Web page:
Hove: the arrival.

   So, our adventure got off to a rocky start when I accidentally locked my festival pass in Tredvin´s apartment. This led to both me and Nina only getting 45 minutes of sleep before hopping on an airport bus around 4.00 with our belongings packed in the largest and uncomfortable backpacks ever created. Strangely, we were on separate flights to Oslo, which both left and arrived at almost exactly the same time. How or why they pulled that one off, we´ll never know. Only one difference was noticeable- I was the thankful recipient of an absolutely enormous breakfast.

  In Oslo at a bright and early 8.30, it dawned on us that we had an impressive five hours in which to entertain ourselves. We took the airport express train into the city and proceeded to sit in a variety of locations and talk about conspiracy theory until our bus to the festival showed up. During those four hours on that crowded bus, the only thing we could do was appreciate the invention known as air conditioning, which this bus failed to possess. The bus driver himself agreed that the bus shouldn´t actually be in service due to the suffocating air quality, but there was nothing he could do. We spent four hours too hot to sleep, too hot to think, yet on the verge of unconsciousness due to the humidity. Needless to say, Hove was a welcome sight when we finally arrived on Tromøya, the gorgeous island the festival is on. We were each given three bracelets – a camping pass for the “Green Camp”, a festival pass, and a “skjenkebånd”, roughly translated to “get-drunk-bracelet”. Ready to party? I think so.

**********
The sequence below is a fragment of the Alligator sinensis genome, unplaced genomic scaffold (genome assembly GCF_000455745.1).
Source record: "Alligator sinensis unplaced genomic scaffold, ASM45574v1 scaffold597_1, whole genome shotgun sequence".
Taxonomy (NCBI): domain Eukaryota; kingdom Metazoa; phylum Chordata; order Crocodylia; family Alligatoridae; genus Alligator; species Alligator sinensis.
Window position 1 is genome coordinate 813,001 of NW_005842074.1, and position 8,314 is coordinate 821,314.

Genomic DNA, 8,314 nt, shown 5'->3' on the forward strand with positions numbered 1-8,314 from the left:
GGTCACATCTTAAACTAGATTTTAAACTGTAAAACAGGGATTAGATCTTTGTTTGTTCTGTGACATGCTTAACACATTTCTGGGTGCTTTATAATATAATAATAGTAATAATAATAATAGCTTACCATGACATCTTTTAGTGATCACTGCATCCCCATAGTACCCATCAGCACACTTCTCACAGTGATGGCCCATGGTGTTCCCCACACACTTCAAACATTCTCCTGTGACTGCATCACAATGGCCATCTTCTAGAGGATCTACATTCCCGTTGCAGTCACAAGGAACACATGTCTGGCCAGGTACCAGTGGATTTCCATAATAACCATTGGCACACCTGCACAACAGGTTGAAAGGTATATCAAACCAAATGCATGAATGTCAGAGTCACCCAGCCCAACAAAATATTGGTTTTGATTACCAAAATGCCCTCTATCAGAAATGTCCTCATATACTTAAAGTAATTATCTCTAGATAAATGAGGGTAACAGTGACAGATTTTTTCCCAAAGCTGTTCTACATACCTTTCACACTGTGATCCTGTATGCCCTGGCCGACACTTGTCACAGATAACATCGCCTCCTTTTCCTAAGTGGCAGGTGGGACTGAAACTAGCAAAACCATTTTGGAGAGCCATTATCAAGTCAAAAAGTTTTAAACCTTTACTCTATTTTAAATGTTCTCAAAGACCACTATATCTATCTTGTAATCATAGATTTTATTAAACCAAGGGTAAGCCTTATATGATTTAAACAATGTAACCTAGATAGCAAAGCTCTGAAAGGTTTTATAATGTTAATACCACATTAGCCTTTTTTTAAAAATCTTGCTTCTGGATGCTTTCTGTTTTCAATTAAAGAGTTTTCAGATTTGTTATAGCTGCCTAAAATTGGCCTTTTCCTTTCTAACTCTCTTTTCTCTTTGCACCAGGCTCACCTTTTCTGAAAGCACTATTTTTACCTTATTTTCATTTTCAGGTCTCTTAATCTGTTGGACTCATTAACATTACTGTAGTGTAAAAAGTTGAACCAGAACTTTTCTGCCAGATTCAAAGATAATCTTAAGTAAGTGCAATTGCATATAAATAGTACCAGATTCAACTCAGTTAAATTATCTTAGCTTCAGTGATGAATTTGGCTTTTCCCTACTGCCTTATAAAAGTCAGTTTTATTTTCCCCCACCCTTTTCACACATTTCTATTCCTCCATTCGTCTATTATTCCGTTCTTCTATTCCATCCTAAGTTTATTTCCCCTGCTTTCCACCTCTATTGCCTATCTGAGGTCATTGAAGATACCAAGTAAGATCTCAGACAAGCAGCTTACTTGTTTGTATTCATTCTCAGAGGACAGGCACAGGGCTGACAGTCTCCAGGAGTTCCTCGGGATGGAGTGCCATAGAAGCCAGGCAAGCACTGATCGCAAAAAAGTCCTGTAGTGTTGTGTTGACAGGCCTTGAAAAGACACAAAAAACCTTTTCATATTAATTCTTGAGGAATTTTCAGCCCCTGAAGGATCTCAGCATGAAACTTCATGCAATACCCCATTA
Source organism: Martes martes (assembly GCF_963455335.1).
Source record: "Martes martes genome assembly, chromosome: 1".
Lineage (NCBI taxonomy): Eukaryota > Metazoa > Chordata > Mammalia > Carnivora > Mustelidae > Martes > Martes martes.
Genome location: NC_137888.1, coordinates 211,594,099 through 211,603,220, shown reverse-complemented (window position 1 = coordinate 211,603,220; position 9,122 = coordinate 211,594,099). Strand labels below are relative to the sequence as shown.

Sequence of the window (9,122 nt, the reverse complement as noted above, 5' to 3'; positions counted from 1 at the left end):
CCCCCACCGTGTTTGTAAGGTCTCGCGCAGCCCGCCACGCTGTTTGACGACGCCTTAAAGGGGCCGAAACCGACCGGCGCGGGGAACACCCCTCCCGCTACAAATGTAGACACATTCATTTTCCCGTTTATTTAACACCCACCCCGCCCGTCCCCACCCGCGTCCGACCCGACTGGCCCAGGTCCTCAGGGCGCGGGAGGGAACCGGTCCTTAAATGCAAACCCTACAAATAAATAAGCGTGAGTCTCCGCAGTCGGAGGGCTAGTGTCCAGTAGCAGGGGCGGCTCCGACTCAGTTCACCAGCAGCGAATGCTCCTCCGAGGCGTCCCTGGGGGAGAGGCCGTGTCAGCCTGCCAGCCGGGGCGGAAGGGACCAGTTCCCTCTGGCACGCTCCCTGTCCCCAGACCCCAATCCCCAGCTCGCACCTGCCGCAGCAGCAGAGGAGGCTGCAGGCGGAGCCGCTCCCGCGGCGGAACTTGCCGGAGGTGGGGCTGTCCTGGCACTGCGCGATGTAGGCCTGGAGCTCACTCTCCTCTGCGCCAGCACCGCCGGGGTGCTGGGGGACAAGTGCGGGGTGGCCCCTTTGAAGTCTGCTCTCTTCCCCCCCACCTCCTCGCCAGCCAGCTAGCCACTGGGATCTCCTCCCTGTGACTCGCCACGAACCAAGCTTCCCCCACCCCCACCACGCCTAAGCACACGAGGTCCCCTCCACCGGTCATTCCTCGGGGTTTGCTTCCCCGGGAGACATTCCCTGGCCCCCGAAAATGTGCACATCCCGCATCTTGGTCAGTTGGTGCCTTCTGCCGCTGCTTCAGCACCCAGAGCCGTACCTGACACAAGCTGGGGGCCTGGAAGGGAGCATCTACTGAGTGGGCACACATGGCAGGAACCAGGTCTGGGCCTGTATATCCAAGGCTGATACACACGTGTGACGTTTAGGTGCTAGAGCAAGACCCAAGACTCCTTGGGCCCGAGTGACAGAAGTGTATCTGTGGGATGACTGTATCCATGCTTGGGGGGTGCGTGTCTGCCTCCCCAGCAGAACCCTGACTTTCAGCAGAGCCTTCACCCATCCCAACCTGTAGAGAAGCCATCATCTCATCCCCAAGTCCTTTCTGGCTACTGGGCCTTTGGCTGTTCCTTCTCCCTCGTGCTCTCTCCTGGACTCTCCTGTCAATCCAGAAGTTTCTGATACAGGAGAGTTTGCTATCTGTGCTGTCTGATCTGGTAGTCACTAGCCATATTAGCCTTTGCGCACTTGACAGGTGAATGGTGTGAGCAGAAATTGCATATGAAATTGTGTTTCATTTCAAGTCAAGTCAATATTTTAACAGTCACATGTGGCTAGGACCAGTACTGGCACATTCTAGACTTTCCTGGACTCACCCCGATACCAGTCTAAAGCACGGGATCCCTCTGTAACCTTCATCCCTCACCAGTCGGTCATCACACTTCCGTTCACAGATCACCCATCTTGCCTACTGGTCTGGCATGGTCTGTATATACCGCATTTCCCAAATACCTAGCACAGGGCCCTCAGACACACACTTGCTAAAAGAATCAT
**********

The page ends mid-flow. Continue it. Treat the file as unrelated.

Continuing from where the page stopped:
We began by situating ourselves with our surroundings. An endless campground, complete with a grocery store, restaurant stands, and mandatory festival debit cards gave an extremely surreal feeling. Days, and life for that matter, had nothing to do with time, daylight, or the outside world. Music, sunshine, and fun were the primary reasons for all activity and existence. Due to cheaper airfare, we had decided to arrive two days early, which unknown to us, was a designated vorspiel, a pre-party before the festival started. The partying was thus in full swing, and we set up camp among a sea of tents, chairs, and scenic summery nature. The first night was as cold as ice, and we snuggled into our sleeping bags wrapped in long underwear, jackets, hats and wool socks. Little did we know how hot it would be the next morning.





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